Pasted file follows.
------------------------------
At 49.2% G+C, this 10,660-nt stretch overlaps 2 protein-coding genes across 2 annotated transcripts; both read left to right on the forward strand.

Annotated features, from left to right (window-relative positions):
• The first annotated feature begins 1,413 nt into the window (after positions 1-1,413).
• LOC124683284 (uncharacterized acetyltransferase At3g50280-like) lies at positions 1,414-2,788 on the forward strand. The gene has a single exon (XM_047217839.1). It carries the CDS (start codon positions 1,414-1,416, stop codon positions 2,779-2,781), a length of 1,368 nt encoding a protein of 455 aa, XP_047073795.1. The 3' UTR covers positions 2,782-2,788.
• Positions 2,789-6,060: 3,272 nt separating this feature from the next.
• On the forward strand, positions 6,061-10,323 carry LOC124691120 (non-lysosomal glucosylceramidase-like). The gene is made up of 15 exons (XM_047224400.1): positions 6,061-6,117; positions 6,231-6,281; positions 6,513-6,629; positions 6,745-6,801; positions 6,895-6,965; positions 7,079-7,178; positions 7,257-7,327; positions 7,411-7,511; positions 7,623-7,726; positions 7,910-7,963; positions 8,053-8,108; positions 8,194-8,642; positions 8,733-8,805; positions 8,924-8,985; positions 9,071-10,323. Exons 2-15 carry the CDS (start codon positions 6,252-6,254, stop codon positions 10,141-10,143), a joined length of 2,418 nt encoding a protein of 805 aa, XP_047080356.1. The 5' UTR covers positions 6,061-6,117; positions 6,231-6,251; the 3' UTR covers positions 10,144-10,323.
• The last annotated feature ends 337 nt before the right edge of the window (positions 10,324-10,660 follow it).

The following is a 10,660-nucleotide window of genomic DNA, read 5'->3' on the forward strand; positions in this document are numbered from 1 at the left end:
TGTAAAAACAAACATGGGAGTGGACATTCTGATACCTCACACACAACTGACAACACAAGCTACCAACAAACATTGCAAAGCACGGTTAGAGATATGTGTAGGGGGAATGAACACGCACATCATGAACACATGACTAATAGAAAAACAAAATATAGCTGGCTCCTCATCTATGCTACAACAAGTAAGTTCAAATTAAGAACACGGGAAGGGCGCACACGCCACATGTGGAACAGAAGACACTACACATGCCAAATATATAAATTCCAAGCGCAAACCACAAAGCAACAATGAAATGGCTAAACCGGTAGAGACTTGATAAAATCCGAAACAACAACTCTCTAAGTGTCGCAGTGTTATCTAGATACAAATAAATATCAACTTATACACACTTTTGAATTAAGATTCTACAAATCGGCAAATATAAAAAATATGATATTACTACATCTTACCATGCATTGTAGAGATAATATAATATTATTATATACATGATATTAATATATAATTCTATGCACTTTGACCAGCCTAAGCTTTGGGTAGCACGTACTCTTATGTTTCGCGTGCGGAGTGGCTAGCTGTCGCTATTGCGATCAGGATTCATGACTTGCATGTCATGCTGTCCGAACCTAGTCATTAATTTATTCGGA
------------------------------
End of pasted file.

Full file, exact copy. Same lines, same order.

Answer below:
At 49.2% G+C, this 10,660-nt stretch overlaps 2 protein-coding genes across 2 annotated transcripts; both read left to right on the forward strand.

Annotated features, from left to right (window-relative positions):
• The first annotated feature begins 1,413 nt into the window (after positions 1-1,413).
• LOC124683284 (uncharacterized acetyltransferase At3g50280-like) lies at positions 1,414-2,788 on the forward strand. The gene has a single exon (XM_047217839.1). It carries the CDS (start codon positions 1,414-1,416, stop codon positions 2,779-2,781), a length of 1,368 nt encoding a protein of 455 aa, XP_047073795.1. The 3' UTR covers positions 2,782-2,788.
• Positions 2,789-6,060: 3,272 nt separating this feature from the next.
• On the forward strand, positions 6,061-10,323 carry LOC124691120 (non-lysosomal glucosylceramidase-like). The gene is made up of 15 exons (XM_047224400.1): positions 6,061-6,117; positions 6,231-6,281; positions 6,513-6,629; positions 6,745-6,801; positions 6,895-6,965; positions 7,079-7,178; positions 7,257-7,327; positions 7,411-7,511; positions 7,623-7,726; positions 7,910-7,963; positions 8,053-8,108; positions 8,194-8,642; positions 8,733-8,805; positions 8,924-8,985; positions 9,071-10,323. Exons 2-15 carry the CDS (start codon positions 6,252-6,254, stop codon positions 10,141-10,143), a joined length of 2,418 nt encoding a protein of 805 aa, XP_047080356.1. The 5' UTR covers positions 6,061-6,117; positions 6,231-6,251; the 3' UTR covers positions 10,144-10,323.
• The last annotated feature ends 337 nt before the right edge of the window (positions 10,324-10,660 follow it).

The following is a 10,660-nucleotide window of genomic DNA, read 5'->3' on the forward strand; positions in this document are numbered from 1 at the left end:
TGTAAAAACAAACATGGGAGTGGACATTCTGATACCTCACACACAACTGACAACACAAGCTACCAACAAACATTGCAAAGCACGGTTAGAGATATGTGTAGGGGGAATGAACACGCACATCATGAACACATGACTAATAGAAAAACAAAATATAGCTGGCTCCTCATCTATGCTACAACAAGTAAGTTCAAATTAAGAACACGGGAAGGGCGCACACGCCACATGTGGAACAGAAGACACTACACATGCCAAATATATAAATTCCAAGCGCAAACCACAAAGCAACAATGAAATGGCTAAACCGGTAGAGACTTGATAAAATCCGAAACAACAACTCTCTAAGTGTCGCAGTGTTATCTAGATACAAATAAATATCAACTTATACACACTTTTGAATTAAGATTCTACAAATCGGCAAATATAAAAAATATGATATTACTACATCTTACCATGCATTGTAGAGATAATATAATATTATTATATACATGATATTAATATATAATTCTATGCACTTTGACCAGCCTAAGCTTTGGGTAGCACGTACTCTTATGTTTCGCGTGCGGAGTGGCTAGCTGTCGCTATTGCGATCAGGATTCATGACTTGCATGTCATGCTGTCCGAACCTAGTCATTAATTTATTCGGA